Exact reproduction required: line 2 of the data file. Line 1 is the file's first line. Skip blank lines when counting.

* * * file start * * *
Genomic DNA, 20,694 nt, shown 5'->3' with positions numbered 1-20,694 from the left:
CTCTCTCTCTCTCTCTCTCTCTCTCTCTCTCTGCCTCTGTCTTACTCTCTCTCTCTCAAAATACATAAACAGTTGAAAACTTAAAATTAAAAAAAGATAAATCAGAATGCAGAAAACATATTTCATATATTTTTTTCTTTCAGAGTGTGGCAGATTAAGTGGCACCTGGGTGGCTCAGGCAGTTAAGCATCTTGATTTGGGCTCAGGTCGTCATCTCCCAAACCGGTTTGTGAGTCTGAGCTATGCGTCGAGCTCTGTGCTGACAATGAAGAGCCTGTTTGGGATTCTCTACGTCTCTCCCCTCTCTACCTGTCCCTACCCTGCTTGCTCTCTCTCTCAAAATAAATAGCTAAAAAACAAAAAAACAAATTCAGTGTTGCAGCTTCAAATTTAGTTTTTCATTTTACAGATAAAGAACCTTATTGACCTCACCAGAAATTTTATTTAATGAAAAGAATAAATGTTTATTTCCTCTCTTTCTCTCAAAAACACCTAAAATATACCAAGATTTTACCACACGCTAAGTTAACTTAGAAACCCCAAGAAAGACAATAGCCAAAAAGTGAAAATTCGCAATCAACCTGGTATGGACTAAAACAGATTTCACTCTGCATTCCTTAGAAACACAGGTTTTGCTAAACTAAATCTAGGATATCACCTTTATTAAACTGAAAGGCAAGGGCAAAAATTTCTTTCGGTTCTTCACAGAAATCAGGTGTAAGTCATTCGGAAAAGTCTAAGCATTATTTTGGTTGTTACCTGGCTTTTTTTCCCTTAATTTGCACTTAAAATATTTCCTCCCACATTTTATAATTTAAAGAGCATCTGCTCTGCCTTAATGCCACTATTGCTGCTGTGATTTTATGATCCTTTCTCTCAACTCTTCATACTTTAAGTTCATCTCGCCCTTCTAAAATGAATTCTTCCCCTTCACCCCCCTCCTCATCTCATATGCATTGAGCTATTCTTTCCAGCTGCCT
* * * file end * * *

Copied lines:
CTCTCTCTCTCTCTCTCTCTCTCTCTCTCTCTGCCTCTGTCTTACTCTCTCTCTCTCAAAATACATAAACAGTTGAAAACTTAAAATTAAAAAAAGATAAATCAGAATGCAGAAAACATATTTCATATATTTTTTTCTTTCAGAGTGTGGCAGATTAAGTGGCACCTGGGTGGCTCAGGCAGTTAAGCATCTTGATTTGGGCTCAGGTCGTCATCTCCCAAACCGGTTTGTGAGTCTGAGCTATGCGTCGAGCTCTGTGCTGACAATGAAGAGCCTGTTTGGGATTCTCTACGTCTCTCCCCTCTCTACCTGTCCCTACCCTGCTTGCTCTCTCTCTCAAAATAAATAGCTAAAAAACAAAAAAACAAATTCAGTGTTGCAGCTTCAAATTTAGTTTTTCATTTTACAGATAAAGAACCTTATTGACCTCACCAGAAATTTTATTTAATGAAAAGAATAAATGTTTATTTCCTCTCTTTCTCTCAAAAACACCTAAAATATACCAAGATTTTACCACACGCTAAGTTAACTTAGAAACCCCAAGAAAGACAATAGCCAAAAAGTGAAAATTCGCAATCAACCTGGTATGGACTAAAACAGATTTCACTCTGCATTCCTTAGAAACACAGGTTTTGCTAAACTAAATCTAGGATATCACCTTTATTAAACTGAAAGGCAAGGGCAAAAATTTCTTTCGGTTCTTCACAGAAATCAGGTGTAAGTCATTCGGAAAAGTCTAAGCATTATTTTGGTTGTTACCTGGCTTTTTTTCCCTTAATTTGCACTTAAAATATTTCCTCCCACATTTTATAATTTAAAGAGCATCTGCTCTGCCTTAATGCCACTATTGCTGCTGTGATTTTATGATCCTTTCTCTCAACTCTTCATACTTTAAGTTCATCTCGCCCTTCTAAAATGAATTCTTCCCCTTCACCCCCCTCCTCATCTCATATGCATTGAGCTATTCTTTCCAGCTGCCT